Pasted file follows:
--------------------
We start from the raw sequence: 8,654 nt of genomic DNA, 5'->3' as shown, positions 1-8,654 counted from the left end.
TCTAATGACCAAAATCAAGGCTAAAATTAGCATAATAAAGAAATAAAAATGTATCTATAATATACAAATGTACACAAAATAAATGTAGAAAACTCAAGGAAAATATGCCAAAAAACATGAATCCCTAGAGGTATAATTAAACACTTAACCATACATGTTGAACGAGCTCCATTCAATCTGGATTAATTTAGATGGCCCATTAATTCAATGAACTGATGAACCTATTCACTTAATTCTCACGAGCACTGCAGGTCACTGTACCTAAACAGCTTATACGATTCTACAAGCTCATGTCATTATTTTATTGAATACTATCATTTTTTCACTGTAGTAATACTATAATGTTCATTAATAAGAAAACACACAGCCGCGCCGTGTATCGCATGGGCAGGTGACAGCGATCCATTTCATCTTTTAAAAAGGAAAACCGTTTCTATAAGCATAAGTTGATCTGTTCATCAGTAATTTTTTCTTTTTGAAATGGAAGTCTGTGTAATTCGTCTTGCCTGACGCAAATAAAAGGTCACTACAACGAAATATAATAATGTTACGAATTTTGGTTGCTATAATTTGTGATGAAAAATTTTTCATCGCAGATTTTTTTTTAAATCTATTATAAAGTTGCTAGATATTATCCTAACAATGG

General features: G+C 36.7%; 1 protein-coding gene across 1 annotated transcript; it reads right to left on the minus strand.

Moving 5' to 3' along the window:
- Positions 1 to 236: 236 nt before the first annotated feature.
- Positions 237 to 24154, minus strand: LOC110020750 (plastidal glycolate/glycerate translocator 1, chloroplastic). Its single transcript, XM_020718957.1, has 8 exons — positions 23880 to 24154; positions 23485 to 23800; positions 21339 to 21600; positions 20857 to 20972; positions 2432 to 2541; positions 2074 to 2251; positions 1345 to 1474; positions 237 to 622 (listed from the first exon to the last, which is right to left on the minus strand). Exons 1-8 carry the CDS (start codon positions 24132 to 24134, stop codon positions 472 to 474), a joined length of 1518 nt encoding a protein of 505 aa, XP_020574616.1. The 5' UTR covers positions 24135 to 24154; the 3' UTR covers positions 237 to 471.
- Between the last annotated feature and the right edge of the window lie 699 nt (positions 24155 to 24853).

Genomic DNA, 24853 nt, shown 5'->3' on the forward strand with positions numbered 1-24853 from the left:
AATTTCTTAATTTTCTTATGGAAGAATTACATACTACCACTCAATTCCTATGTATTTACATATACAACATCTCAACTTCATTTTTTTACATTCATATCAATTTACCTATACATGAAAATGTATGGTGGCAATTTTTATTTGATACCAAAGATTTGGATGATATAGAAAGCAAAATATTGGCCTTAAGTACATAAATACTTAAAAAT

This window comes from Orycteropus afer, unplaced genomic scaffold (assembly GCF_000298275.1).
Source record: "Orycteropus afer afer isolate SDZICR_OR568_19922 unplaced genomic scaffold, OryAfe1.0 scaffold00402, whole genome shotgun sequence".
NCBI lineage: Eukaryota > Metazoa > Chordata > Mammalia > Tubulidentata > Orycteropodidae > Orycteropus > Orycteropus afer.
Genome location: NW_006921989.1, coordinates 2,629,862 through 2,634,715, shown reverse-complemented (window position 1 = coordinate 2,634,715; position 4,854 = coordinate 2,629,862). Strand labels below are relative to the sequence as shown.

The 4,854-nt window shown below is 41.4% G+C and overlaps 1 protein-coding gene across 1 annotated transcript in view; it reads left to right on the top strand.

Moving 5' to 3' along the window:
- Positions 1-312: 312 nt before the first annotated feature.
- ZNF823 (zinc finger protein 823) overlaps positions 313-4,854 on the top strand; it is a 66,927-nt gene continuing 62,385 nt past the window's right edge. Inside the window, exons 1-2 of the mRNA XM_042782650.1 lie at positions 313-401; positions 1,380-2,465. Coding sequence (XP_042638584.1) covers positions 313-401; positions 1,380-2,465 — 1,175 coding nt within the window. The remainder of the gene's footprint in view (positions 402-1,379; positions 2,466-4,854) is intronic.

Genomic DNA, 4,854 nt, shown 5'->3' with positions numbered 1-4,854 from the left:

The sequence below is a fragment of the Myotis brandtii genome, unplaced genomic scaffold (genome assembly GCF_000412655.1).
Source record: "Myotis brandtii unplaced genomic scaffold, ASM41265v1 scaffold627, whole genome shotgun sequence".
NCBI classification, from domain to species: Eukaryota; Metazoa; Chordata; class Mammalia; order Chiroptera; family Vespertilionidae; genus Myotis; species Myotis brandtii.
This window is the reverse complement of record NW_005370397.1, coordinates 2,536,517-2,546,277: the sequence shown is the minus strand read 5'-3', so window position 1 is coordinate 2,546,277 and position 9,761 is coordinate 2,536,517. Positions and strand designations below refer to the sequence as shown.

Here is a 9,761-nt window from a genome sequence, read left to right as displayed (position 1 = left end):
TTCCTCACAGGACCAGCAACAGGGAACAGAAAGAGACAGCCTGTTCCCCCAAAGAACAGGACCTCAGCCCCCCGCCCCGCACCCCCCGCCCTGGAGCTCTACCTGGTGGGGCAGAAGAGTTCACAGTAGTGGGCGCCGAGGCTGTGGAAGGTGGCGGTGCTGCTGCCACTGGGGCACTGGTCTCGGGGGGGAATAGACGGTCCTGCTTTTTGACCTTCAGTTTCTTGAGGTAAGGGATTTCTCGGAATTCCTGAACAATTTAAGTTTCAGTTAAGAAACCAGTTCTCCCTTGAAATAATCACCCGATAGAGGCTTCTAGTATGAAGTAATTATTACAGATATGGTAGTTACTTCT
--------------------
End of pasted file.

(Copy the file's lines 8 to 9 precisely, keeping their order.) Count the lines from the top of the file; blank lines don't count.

Genomic DNA, 24853 nt, shown 5'->3' on the forward strand with positions numbered 1-24853 from the left:
AATTTCTTAATTTTCTTATGGAAGAATTACATACTACCACTCAATTCCTATGTATTTACATATACAACATCTCAACTTCATTTTTTTACATTCATATCAATTTACCTATACATGAAAATGTATGGTGGCAATTTTTATTTGATACCAAAGATTTGGATGATATAGAAAGCAAAATATTGGCCTTAAGTACATAAATACTTAAAAAT